Sentiment without action is the ruin of the soul.
Help, I'm having premonitions of future flashbacks.
Only in an insane world are the sane considered insane.
Some people listen to the noise of the world,
And some people listen to the quiet.
Don't these shows 1099 your ass immediately after generously giving you something? I think at 12 people would watch E.D.if she stopped giving away stuff.
End of Earth: 2 Miles
Upper Peninsula: 4 Miles
When I went to Iraq for the invasion in 2003, we had one satellite phone in the battalion. Each Marine rated one satphone call home for the deployment. Time slots were given out to junior enlisted first, up the ranks to the officers. As far as I could tell, among the officers the final few slots were allocated according to whoever was closest to the headquarters and had easiest access to the phone. In any case, I got one of the shittiest time slots available, a weekday at about 11am back home. I made the call knowing my wife would be at work, left a message on the answering machine, then went back to my platoon and spoke to her next from aboard ship on the way home about four months later. I thought about the British guys who went to North Africa in 1940 and didn't come home again until 1945 and I didn't feel so bad.
Of course we did end up divorced a few years later.
Kids in the ranks today get anxious when they go to the field for a week without their phones and can't access their social media accounts.
|Too old to run, |
too mean to quit!
I did a total of 11 years active duty, army, spent more than 9 years of that watching the E/W German border. Had been in Germany for about 2 years when I got married.
I was in commo and spent a LOT of time sitting on hilltops doing relay duty.
Did a year in Iran, alone, then back to Germany for another 4 years.
One time I figured out how much time I actually spent with my family, not counting the time in Iran. Of my 9 years in Germany I spent about 65% of my time away from my family.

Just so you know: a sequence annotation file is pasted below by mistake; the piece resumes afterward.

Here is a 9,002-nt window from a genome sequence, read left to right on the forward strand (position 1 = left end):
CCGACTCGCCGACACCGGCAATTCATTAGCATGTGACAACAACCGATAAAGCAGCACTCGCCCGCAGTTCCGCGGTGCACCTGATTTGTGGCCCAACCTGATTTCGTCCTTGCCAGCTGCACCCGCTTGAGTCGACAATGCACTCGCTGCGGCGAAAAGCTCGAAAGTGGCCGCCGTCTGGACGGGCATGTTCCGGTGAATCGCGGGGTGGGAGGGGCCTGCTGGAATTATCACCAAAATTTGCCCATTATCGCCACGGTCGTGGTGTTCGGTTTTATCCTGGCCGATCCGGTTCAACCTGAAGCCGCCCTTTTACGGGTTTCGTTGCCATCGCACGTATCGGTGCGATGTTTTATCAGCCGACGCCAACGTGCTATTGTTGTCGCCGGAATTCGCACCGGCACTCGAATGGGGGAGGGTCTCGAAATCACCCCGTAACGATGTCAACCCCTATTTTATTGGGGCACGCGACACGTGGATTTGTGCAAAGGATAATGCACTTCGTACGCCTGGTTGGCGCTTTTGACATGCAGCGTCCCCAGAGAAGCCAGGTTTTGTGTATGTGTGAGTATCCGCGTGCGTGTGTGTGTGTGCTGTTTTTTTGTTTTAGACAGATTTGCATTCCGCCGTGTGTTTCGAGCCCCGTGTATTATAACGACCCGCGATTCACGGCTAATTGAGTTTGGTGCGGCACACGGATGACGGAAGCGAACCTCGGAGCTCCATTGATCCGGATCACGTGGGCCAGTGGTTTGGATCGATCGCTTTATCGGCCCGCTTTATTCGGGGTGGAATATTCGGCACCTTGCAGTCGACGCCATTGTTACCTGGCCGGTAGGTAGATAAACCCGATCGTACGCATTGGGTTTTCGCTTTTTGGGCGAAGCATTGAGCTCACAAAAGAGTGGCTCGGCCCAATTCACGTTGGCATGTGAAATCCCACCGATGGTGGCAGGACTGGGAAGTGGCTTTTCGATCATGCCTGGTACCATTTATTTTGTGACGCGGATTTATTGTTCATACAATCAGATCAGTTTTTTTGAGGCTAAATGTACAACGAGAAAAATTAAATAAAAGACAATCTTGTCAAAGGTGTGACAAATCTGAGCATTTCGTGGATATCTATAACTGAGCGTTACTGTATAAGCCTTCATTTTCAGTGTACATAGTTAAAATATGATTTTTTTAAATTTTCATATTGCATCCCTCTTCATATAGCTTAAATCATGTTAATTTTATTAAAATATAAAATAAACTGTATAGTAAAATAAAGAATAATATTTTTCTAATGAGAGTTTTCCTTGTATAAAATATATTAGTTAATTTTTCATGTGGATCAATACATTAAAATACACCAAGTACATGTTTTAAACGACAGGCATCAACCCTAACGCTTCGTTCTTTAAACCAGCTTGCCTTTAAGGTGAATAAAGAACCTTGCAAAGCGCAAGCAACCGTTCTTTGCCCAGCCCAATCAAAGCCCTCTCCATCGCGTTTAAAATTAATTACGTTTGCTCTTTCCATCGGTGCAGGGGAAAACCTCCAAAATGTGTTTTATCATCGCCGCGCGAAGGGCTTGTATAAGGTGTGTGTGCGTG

There has never been an occasion where a people gave up their weapons in the interest of peace that didn't end in their massacre. (Louis L'Amour)
"To compel a man to furnish contributions of money for the propagation of opinions which he disbelieves and abhors, is sinful and tyrannical. "
"America is great because she is good. If America ceases to be good, America will cease to be great." Alexis de Tocqueville
The Idaho Elk Hunter
My ex-fiance left me because of communication issues during her deployment to GITMO. (Yeah, I know...)
Screwed me up badly enough that I pretty much cut everyone out of my life entirely when I went on my own deployment to HOA. Made the deployment itself easier, but when I was hurt and sent to Ft. Belvoir...not so much. Three months without seeing a soul aside from my docs...and then once I was released, I got to stand there, hidden away while my company got a huge "welcome home" from friends, family, and the rest of the battalion.
So I get it. It's rough.
But you know what, you signed up for it. It's what the job entails. Sure I'm a bit bitter about my whole experience, but I still re-upped for at least another 5, and I hit my first 8 years next week.
I haven't gone on so much as a single date since that fiasco (going on 3.5 years now), but I can't really picture having a family anymore at this point either.
The first 100 people to make it out alive...get to live.